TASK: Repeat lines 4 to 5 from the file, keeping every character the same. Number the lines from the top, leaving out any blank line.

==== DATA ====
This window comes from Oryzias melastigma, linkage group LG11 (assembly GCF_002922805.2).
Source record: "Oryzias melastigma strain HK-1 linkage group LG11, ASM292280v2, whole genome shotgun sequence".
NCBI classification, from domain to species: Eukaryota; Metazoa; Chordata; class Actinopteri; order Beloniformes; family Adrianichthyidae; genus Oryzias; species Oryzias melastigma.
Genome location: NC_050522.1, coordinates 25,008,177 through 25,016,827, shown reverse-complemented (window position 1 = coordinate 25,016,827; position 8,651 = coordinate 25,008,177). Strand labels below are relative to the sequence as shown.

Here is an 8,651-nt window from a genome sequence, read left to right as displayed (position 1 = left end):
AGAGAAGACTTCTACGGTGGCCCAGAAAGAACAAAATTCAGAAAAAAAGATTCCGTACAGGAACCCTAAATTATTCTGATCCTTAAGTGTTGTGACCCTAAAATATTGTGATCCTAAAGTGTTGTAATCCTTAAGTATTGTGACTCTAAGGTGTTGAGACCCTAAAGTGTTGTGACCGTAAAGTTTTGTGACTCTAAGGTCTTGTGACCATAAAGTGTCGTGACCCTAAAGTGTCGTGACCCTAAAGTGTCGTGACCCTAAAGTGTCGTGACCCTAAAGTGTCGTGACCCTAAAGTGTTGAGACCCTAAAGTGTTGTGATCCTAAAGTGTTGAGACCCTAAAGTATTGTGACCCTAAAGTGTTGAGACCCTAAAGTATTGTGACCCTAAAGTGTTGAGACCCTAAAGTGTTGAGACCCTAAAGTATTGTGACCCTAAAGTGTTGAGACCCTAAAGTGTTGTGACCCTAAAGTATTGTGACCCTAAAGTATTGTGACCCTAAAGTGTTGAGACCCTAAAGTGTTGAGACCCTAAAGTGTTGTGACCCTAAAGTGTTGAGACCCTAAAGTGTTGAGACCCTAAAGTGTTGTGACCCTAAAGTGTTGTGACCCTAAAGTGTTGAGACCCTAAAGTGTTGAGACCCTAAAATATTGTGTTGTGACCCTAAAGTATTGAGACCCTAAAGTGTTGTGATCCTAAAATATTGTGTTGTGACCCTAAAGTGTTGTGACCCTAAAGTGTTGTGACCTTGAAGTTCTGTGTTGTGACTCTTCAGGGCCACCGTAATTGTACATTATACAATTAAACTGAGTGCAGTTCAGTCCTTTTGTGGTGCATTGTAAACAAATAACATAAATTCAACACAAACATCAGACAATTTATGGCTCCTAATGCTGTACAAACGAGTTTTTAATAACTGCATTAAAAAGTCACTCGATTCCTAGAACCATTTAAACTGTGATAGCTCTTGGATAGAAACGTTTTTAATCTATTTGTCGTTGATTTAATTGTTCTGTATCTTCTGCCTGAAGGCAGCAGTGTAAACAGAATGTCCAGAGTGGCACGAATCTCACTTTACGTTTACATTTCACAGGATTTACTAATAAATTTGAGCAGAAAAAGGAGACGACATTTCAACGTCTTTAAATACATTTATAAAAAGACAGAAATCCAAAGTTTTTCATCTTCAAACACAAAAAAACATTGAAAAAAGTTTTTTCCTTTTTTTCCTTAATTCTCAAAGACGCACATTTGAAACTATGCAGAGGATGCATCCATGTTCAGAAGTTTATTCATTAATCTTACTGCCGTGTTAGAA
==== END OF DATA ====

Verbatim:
Genome location: NC_050522.1, coordinates 25,008,177 through 25,016,827, shown reverse-complemented (window position 1 = coordinate 25,016,827; position 8,651 = coordinate 25,008,177). Strand labels below are relative to the sequence as shown.

Here is an 8,651-nt window from a genome sequence, read left to right as displayed (position 1 = left end):